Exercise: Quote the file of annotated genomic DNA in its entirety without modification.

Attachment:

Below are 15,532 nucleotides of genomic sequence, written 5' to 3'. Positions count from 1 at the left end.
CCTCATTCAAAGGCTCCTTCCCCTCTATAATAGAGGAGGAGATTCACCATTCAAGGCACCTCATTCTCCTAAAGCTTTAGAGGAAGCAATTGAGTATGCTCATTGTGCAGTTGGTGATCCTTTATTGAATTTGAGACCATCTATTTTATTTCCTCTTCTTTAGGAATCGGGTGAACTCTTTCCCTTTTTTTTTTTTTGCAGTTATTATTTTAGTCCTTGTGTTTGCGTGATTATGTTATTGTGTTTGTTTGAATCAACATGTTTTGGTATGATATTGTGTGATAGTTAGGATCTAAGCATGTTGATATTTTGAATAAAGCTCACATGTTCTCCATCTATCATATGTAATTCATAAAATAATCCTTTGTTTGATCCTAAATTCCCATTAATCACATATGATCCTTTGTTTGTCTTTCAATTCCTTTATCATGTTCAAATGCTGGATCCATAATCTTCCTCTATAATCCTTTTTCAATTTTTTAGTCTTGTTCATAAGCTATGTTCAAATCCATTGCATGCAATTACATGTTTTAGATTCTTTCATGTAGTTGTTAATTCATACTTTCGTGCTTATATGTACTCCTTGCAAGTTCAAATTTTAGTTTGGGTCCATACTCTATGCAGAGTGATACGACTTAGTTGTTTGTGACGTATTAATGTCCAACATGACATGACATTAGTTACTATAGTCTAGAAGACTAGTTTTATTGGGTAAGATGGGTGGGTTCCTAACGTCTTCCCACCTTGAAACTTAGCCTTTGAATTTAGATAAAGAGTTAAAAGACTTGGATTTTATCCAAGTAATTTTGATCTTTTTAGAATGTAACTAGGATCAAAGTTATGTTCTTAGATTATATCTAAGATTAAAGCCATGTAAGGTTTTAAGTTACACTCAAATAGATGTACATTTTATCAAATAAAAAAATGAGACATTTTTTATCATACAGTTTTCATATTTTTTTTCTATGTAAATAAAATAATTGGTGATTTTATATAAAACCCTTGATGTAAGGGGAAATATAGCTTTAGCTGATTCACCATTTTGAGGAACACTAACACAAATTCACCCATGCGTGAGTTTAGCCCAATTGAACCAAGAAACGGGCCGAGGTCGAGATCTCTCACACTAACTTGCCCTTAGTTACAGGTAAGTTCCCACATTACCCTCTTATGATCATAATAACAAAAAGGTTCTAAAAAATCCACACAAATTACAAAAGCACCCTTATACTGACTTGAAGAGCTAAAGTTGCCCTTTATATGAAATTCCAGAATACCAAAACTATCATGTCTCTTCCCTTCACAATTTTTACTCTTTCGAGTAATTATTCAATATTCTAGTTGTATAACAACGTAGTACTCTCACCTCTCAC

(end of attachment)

Below are 15,532 nucleotides of genomic sequence, written 5' to 3'. Positions count from 1 at the left end.
CCTCATTCAAAGGCTCCTTCCCCTCTATAATAGAGGAGGAGATTCACCATTCAAGGCACCTCATTCTCCTAAAGCTTTAGAGGAAGCAATTGAGTATGCTCATTGTGCAGTTGGTGATCCTTTATTGAATTTGAGACCATCTATTTTATTTCCTCTTCTTTAGGAATCGGGTGAACTCTTTCCCTTTTTTTTTTTTTGCAGTTATTATTTTAGTCCTTGTGTTTGCGTGATTATGTTATTGTGTTTGTTTGAATCAACATGTTTTGGTATGATATTGTGTGATAGTTAGGATCTAAGCATGTTGATATTTTGAATAAAGCTCACATGTTCTCCATCTATCATATGTAATTCATAAAATAATCCTTTGTTTGATCCTAAATTCCCATTAATCACATATGATCCTTTGTTTGTCTTTCAATTCCTTTATCATGTTCAAATGCTGGATCCATAATCTTCCTCTATAATCCTTTTTCAATTTTTTAGTCTTGTTCATAAGCTATGTTCAAATCCATTGCATGCAATTACATGTTTTAGATTCTTTCATGTAGTTGTTAATTCATACTTTCGTGCTTATATGTACTCCTTGCAAGTTCAAATTTTAGTTTGGGTCCATACTCTATGCAGAGTGATACGACTTAGTTGTTTGTGACGTATTAATGTCCAACATGACATGACATTAGTTACTATAGTCTAGAAGACTAGTTTTATTGGGTAAGATGGGTGGGTTCCTAACGTCTTCCCACCTTGAAACTTAGCCTTTGAATTTAGATAAAGAGTTAAAAGACTTGGATTTTATCCAAGTAATTTTGATCTTTTTAGAATGTAACTAGGATCAAAGTTATGTTCTTAGATTATATCTAAGATTAAAGCCATGTAAGGTTTTAAGTTACACTCAAATAGATGTACATTTTATCAAATAAAAAAATGAGACATTTTTTATCATACAGTTTTCATATTTTTTTTCTATGTAAATAAAATAATTGGTGATTTTATATAAAACCCTTGATGTAAGGGGAAATATAGCTTTAGCTGATTCACCATTTTGAGGAACACTAACACAAATTCACCCATGCGTGAGTTTAGCCCAATTGAACCAAGAAACGGGCCGAGGTCGAGATCTCTCACACTAACTTGCCCTTAGTTACAGGTAAGTTCCCACATTACCCTCTTATGATCATAATAACAAAAAGGTTCTAAAAAATCCACACAAATTACAAAAGCACCCTTATACTGACTTGAAGAGCTAAAGTTGCCCTTTATATGAAATTCCAGAATACCAAAACTATCATGTCTCTTCCCTTCACAATTTTTACTCTTTCGAGTAATTATTCAATATTCTAGTTGTATAACAACGTAGTACTCTCACCTCTCAC